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Sequoia India backs Prismforce that helps IT companies build better talent supply chain

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Prismforce, an India-U.S. startup that provides IT and tech services companies with tools to build better talent supply chain, has raised $13.6 million in a Series A round led by Sequoia Capital India.

IT providers spend a large part of their variable costs on hiring skilled employees. But finding those employees from the ever-growing talent market and deploying them effectively to get adequate results is one of the most significant pain points for the industry worldwide.

Prismforce is taking Amazon’s approach to matching the demand for talent with the supply for companies offering IT and tech services, said co-founder and CEO Somnath Chatterjee.

“We are treating this as a supply chain problem, where you have to standardize demand, standardize supply, make the match happen, almost as if you are an e-commerce engine and e-commerce marketplace trying to make a talent marketplace,” he said in an interview with TechCrunch.

After spending 14 years as a partner at McKinsey, Chatterjee founded Prismforce with Mohd Qasim in April 2021. Qasim also worked as a senior engagement manager at McKinsey.

While working at the management consulting firm, both co-founders served several IT providers, which helped them identify the problem that Prismforce aims to solve.

Prismforce’s product catalog includes SkillPrism, which uses AI over a skill inventory management application to automate talent profiling. The startup also offers IntelliPrism for an end-to-end resource management module with AI-driven search and match, OutlookPrism to enable workforce planning and resource forecasting and InsightPrism to offer CXO dashboards.

The Delaware-registered startup, which has a wholly-owned India subsidiary and offices in San Francisco, Mumbai and Bengaluru, is currently on track to amass 10 clients by the end of this year, with the smallest client generating $400 million of revenue while the biggest counterpart making more than $10 billion. Chatterjee did not disclose their names but said half of them have their presence in India, while half of them are U.S.-domiciled companies.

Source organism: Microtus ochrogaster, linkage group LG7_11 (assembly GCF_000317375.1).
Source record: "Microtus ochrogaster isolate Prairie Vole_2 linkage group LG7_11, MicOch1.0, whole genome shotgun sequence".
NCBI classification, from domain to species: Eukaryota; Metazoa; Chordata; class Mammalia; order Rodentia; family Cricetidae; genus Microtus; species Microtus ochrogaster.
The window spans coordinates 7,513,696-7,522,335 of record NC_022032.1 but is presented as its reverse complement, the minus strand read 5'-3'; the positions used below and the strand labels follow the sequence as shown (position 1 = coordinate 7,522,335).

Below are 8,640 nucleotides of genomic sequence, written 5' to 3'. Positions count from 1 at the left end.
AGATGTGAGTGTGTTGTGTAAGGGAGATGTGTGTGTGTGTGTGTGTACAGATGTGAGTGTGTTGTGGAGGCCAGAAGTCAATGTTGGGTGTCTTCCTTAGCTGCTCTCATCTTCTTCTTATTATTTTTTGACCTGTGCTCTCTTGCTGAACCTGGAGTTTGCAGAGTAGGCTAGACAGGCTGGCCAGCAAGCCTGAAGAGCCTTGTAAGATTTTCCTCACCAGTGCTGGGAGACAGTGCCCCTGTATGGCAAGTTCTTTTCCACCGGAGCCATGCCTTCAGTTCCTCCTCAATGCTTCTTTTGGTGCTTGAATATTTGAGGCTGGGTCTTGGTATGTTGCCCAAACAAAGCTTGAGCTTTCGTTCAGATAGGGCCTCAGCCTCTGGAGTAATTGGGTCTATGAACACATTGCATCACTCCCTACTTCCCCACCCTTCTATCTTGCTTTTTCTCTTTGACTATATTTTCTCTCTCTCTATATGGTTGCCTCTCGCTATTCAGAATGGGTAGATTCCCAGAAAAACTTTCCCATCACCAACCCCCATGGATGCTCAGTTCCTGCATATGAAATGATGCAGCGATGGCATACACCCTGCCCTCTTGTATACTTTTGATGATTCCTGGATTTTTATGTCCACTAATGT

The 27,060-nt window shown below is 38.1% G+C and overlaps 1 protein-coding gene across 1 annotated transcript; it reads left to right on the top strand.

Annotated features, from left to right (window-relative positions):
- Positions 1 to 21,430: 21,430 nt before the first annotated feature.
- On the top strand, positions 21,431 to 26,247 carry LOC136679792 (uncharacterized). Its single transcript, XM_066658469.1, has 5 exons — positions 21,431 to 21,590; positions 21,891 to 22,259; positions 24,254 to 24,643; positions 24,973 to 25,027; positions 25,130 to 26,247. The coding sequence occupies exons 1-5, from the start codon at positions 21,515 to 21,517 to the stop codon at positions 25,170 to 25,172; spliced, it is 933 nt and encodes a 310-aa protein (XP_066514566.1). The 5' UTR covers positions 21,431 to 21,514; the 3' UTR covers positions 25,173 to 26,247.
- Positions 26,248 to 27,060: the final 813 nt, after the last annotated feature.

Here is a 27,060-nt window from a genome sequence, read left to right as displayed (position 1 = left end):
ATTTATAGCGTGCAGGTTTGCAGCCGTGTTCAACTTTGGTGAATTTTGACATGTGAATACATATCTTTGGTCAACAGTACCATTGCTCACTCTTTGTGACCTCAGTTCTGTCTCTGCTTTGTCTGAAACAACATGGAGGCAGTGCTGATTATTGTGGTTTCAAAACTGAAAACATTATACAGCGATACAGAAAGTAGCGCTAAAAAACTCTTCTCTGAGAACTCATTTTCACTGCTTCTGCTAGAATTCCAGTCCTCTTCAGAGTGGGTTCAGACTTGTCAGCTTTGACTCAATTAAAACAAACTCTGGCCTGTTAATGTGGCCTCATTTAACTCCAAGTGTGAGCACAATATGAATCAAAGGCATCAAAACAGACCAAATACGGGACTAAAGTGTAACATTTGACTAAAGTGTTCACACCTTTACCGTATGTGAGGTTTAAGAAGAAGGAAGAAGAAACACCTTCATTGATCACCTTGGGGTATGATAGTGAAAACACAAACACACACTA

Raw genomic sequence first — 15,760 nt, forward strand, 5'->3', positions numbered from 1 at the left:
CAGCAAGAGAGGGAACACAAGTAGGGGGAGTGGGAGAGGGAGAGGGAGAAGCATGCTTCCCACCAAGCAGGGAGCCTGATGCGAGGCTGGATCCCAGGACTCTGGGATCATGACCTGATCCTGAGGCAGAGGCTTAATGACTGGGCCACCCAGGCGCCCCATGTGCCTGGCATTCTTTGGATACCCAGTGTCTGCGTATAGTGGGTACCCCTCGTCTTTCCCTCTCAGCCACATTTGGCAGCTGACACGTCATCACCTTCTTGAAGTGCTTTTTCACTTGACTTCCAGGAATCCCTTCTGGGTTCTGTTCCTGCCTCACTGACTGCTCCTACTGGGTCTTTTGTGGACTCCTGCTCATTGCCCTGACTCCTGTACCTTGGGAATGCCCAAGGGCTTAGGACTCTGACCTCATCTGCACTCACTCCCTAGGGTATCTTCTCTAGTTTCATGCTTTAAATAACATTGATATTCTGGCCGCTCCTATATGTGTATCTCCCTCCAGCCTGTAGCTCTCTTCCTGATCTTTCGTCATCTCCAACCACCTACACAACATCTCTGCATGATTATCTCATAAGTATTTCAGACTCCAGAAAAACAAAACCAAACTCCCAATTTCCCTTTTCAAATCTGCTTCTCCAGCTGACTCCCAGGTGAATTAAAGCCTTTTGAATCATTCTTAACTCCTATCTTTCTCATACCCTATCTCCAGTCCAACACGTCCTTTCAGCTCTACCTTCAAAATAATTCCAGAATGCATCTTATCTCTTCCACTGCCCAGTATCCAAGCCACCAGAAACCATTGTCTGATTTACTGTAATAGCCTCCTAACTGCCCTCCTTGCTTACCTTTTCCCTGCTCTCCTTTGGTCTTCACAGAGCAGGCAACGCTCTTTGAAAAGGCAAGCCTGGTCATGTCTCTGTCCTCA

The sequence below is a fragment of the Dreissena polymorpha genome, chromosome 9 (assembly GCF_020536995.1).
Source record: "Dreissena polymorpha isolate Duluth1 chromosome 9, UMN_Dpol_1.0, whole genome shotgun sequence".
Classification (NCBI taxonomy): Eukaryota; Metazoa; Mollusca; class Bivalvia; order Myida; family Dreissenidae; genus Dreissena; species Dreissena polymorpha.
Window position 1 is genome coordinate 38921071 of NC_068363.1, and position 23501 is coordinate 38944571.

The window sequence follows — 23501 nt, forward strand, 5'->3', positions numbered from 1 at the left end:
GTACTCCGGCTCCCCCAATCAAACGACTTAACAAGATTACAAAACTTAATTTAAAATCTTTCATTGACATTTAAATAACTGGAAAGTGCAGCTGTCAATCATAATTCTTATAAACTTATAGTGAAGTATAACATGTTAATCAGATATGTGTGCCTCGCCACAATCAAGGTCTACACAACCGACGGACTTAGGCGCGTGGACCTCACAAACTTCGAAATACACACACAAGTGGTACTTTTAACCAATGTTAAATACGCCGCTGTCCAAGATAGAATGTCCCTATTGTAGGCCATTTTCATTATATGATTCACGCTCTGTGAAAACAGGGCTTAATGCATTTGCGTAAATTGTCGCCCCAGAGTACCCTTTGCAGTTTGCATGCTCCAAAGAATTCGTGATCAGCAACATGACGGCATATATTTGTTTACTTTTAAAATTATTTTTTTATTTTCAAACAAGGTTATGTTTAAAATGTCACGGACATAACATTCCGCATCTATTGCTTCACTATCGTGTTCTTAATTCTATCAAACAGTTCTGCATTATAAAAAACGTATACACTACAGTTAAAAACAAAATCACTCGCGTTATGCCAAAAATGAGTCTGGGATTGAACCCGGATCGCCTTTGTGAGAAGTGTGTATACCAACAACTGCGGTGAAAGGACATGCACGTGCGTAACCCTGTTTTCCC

The executive said that he expects the geographical ratio of the startup’s clients shift over time, with 70–80% coming from English-speaking countries, such as the U.S., U.K. and Europe.

Although the primary focus of Prismforce is limited to companies offering IT and tech services, it also targets entities in the enterprise IT domain. The startup also plans to reach professional services firms in the future, including accounting, tax and consulting firms, Chatterjee said.

“It is a lot more pertinent for IT companies because the underlying skills are changing very fast, which is not the case for many of these consulting and professional services companies. But that could be the third horizon we can go to,” he noted.

With the fresh funding from Sequoia Capital India and global angel investors, Prismforce plans to scale up its go-to-market reach, enhance its product suite and grow its talent base from the existing team of over 60 members to a 120–140 group in the next nine to 12 months.

“The technology services industry, with a cumulative market cap of over $4 trillion and a global workforce of over 20 million, is a core pillar of the global digital economy. Despite that, there is no large vertical software vendor serving its varied needs,” said Abhishek Mohan, principal at Sequoia Capital India, in a prepared statement.

“Somnath and Qasim’s vision is to create the defining vertical software company for technology and professional services. Over the past year, this vision has been validated by multiple industry-leading IT providers, which have deployed Prismforce products to great impact.”

Prismforce has raised a total of $15.4 million to date, with $1.8 million infused in a seed funding round a year ago from an undisclosed group of angel investors that included serial entrepreneurs and SaaS founders.

Sequoia India backs Prismforce that helps IT companies build better talent supply chain by Jagmeet Singh originally published on TechCrunch

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